Rooibos also helps keep skin looking young and clear, thanks to its phenylpyretic acid content.

    Savers might recognize one of the flavonoids in rooibos: quercetin. This antioxidant reduces cortisol levels in the body, thus protecting your bones from the damaging effects of chronic stress. Quercetin also balances blood pressure and improves cardiovascular health, and its antihistamine properties improve respiratory health.

  4. Chamomile

    The daisy-like flowers of chamomile are a well-known sleep aid and promoter of relaxation and calm. There is a reason why chamomile has this reputation, and it ties in with why it’s good for your bones.

    Chamomile contains apigenin, a flavonoid that effectively relieves stress and has a sedative effect. This same flavonoid keeps cortisol levels in check, too, protecting bones from the damaging effects of this stress hormone.

    Chamomile also boasts another antioxidant flavonoid called luteolin, which has multiple healthful effects. Luteolin reduces fever and calms muscles spasms, and even reduces blood pressure.

    Another benefit of chamomile is its immune-boosting properties, making it especially appropriate during cold and flu season.

    Please note that if you are allergic to ragweed or daisies, or if you are taking blood-thinners of any sort (including aspirin), please check with your doctor before taking chamomile tea.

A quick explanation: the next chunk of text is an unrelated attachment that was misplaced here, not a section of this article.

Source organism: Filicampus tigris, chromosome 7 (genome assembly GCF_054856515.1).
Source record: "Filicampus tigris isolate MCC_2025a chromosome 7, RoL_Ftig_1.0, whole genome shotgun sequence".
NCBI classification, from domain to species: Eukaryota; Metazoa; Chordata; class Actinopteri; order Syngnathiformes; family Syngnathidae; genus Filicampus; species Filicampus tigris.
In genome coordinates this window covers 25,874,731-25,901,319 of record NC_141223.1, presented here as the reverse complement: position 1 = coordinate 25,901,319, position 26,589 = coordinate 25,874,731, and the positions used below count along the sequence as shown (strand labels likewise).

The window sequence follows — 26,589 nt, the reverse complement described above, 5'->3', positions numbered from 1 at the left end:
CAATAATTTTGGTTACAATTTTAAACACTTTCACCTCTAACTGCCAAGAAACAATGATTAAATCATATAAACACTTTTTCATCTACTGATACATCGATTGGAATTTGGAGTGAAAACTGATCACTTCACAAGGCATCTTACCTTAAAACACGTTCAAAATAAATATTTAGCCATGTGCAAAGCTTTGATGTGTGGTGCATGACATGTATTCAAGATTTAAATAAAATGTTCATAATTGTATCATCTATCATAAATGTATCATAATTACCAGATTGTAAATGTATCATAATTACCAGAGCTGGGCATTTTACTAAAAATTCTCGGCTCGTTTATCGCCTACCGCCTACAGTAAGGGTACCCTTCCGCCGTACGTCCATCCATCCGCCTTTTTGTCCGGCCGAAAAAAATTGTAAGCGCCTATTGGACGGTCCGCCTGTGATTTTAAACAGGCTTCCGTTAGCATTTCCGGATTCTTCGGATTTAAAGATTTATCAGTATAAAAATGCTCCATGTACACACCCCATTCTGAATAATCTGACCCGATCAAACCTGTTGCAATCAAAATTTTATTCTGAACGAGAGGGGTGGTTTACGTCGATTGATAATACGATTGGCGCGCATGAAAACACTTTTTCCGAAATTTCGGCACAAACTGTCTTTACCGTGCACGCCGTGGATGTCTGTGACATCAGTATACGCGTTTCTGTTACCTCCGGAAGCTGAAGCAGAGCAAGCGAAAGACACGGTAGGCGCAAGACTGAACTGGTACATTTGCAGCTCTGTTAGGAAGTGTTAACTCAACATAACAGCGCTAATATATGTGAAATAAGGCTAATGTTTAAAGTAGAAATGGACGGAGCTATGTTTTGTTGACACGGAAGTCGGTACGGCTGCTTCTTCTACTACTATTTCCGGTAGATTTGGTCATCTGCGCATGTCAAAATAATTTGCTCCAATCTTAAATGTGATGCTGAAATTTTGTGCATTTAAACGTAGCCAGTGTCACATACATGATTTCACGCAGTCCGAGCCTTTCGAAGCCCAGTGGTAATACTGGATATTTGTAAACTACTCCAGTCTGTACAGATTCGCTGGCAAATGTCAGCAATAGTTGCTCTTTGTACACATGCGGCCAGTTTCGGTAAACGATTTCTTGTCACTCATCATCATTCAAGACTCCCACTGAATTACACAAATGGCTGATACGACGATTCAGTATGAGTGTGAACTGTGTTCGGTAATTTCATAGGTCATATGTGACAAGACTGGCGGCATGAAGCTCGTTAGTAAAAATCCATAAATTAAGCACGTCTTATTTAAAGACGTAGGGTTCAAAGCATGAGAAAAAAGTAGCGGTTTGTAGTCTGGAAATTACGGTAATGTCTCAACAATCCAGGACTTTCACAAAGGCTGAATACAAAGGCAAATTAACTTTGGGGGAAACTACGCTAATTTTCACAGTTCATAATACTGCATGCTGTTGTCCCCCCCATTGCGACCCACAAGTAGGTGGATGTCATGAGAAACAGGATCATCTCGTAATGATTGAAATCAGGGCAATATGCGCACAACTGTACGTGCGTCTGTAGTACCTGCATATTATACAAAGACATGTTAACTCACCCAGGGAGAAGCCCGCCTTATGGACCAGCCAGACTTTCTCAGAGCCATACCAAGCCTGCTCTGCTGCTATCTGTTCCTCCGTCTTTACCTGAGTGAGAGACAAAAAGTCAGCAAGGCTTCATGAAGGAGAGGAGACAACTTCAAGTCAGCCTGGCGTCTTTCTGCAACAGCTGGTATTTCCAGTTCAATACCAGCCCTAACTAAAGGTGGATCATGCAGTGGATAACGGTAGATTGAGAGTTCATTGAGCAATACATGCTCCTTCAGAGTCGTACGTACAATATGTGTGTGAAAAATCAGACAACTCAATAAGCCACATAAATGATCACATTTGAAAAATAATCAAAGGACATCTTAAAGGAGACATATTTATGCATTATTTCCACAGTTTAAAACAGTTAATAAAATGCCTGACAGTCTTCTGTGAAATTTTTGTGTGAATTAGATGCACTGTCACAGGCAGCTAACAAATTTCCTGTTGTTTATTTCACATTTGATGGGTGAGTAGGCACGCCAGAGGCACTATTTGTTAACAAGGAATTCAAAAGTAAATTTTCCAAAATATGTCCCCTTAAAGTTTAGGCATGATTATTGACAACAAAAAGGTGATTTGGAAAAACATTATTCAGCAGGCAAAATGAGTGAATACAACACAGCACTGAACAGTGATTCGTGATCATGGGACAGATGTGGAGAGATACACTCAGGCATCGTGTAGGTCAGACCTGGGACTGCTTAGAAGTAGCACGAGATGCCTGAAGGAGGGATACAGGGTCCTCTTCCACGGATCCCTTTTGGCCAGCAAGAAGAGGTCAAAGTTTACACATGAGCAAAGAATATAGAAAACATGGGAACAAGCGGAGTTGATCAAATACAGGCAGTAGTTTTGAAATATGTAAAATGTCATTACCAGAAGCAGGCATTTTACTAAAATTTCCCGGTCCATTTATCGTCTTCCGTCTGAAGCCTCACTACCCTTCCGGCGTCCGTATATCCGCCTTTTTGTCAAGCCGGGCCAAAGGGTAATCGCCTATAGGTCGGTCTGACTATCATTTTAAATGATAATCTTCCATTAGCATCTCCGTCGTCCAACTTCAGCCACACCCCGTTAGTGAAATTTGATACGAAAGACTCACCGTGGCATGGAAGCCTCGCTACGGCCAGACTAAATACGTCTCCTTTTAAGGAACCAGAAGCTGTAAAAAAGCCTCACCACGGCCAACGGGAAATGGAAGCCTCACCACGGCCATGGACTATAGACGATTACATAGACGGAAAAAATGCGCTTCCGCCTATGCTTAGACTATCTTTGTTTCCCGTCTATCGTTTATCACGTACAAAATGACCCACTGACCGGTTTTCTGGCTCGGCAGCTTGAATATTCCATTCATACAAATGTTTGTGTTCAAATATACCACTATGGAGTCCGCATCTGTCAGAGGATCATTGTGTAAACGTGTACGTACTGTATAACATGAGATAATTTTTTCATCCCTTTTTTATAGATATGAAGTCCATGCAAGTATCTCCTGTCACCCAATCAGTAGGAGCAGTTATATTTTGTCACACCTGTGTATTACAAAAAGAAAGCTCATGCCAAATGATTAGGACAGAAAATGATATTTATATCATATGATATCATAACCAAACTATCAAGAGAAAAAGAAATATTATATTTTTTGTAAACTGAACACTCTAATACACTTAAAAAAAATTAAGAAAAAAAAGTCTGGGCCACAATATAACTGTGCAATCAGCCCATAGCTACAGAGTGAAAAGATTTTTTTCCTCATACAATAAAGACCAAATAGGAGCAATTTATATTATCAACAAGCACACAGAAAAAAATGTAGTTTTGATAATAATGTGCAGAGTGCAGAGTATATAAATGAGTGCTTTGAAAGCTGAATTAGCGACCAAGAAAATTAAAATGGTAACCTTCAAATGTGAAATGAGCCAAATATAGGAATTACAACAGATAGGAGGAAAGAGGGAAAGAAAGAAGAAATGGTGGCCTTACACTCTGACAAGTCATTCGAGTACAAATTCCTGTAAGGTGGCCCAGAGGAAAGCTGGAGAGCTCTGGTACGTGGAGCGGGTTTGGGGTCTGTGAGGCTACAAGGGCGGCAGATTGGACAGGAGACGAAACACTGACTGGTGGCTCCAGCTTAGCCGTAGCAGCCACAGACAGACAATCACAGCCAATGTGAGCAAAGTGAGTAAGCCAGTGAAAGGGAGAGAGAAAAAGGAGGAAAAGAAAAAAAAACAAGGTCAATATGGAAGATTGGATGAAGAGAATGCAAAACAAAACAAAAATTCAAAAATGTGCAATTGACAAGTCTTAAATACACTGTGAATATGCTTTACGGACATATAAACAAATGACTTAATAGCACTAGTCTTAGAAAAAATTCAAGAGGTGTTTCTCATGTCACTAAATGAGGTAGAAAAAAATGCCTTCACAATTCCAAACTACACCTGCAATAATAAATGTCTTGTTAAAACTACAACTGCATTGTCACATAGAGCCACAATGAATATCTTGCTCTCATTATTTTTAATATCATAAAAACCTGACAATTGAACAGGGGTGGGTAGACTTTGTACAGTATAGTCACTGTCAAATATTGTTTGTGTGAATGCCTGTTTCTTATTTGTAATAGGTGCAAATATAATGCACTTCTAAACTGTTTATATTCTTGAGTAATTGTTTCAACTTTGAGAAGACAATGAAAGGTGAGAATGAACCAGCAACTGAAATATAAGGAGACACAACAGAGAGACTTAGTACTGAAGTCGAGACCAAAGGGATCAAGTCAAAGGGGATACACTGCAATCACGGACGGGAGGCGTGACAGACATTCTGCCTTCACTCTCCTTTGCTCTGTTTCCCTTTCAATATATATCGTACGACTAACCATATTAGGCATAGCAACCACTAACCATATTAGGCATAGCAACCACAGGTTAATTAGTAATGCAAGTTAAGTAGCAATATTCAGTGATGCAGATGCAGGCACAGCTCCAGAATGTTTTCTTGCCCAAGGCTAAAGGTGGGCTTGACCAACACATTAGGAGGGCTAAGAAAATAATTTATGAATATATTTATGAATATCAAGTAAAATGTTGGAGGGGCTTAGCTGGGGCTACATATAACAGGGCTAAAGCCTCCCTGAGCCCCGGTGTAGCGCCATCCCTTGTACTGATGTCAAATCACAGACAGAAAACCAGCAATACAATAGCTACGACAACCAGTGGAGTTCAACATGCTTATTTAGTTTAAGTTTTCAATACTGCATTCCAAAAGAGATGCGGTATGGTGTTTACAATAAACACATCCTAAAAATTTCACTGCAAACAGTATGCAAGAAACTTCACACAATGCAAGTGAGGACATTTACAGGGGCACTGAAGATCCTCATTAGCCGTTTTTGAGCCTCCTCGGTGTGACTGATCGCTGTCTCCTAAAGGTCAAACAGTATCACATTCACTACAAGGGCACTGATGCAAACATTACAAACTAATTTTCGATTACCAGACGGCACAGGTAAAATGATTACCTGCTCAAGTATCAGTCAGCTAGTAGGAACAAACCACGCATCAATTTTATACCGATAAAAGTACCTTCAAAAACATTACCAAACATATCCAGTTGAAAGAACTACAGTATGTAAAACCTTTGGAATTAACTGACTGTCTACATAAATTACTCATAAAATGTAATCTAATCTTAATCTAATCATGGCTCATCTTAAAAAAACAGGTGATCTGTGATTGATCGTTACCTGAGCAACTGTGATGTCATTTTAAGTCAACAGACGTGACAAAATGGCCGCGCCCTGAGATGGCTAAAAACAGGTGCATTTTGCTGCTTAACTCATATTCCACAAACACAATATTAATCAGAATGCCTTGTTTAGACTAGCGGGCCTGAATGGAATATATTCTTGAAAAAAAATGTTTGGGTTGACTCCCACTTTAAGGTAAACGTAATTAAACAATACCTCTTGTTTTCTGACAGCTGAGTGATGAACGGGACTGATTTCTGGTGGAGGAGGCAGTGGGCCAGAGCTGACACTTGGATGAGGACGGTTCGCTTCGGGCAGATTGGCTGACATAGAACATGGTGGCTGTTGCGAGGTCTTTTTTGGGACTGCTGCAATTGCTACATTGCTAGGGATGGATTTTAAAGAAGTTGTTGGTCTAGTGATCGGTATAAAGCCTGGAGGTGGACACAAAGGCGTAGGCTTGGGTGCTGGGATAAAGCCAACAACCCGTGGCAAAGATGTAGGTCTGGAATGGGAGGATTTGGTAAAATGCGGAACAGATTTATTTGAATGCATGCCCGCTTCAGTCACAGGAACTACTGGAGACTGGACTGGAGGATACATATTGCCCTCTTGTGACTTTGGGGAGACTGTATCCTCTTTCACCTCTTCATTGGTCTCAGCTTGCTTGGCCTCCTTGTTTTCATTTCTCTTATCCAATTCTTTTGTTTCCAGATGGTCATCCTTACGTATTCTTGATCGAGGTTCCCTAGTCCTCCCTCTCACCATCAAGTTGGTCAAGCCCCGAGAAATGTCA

5. Green Tea

    In moderation, green tea can be a part of a bone-healthy diet. If you want to avoid the fluoride altogether and just reap the healthful benefits, you can get a green tea extract that has had the fluoride removed.

    It’s certainly worth adding green tea or its extract to your bone-building diet. A 2009 study found that 3 components in green tea – epigallocatechin (EGC), gallocatechin (GC), and gallocatechin gallate (GCG) – have an effect on osteoblasts. EGC in particular promoted bone growth by boosting a key enzyme, and by inhibiting osteoclasts (the cells that tear down bone).2

    Green tea also promotes cardiovascular health, staves off dementia, and reduces the pain and inflammation of rheumatoid arthritis.

  6. Dandelion

    I have often lamented dandelion’s reputation as a pesky weed. They are not only fragrant and beautiful flowers; they have much to offer with regards to bone health.